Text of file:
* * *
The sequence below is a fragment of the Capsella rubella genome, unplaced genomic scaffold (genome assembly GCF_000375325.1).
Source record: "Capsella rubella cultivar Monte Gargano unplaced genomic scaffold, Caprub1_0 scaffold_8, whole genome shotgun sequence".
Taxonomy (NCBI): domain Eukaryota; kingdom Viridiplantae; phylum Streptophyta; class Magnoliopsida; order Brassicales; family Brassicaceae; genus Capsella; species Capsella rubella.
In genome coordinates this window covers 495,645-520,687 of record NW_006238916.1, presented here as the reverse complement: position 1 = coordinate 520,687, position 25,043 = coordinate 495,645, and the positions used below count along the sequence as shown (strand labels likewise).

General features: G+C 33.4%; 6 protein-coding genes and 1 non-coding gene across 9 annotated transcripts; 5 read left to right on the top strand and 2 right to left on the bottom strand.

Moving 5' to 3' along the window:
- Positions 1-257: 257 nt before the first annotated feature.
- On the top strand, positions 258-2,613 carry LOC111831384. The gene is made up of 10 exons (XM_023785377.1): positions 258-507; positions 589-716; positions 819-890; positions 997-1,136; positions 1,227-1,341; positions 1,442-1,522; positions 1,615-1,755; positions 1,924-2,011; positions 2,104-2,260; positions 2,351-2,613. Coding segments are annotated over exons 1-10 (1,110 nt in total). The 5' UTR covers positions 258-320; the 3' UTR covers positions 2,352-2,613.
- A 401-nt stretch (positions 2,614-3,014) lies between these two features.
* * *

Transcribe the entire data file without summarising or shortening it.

The sequence below is a fragment of the Capsella rubella genome, unplaced genomic scaffold (genome assembly GCF_000375325.1).
Source record: "Capsella rubella cultivar Monte Gargano unplaced genomic scaffold, Caprub1_0 scaffold_8, whole genome shotgun sequence".
Taxonomy (NCBI): domain Eukaryota; kingdom Viridiplantae; phylum Streptophyta; class Magnoliopsida; order Brassicales; family Brassicaceae; genus Capsella; species Capsella rubella.
In genome coordinates this window covers 495,645-520,687 of record NW_006238916.1, presented here as the reverse complement: position 1 = coordinate 520,687, position 25,043 = coordinate 495,645, and the positions used below count along the sequence as shown (strand labels likewise).

General features: G+C 33.4%; 6 protein-coding genes and 1 non-coding gene across 9 annotated transcripts; 5 read left to right on the top strand and 2 right to left on the bottom strand.

Moving 5' to 3' along the window:
- Positions 1-257: 257 nt before the first annotated feature.
- On the top strand, positions 258-2,613 carry LOC111831384. The gene is made up of 10 exons (XM_023785377.1): positions 258-507; positions 589-716; positions 819-890; positions 997-1,136; positions 1,227-1,341; positions 1,442-1,522; positions 1,615-1,755; positions 1,924-2,011; positions 2,104-2,260; positions 2,351-2,613. Coding segments are annotated over exons 1-10 (1,110 nt in total). The 5' UTR covers positions 258-320; the 3' UTR covers positions 2,352-2,613.
- A 401-nt stretch (positions 2,614-3,014) lies between these two features.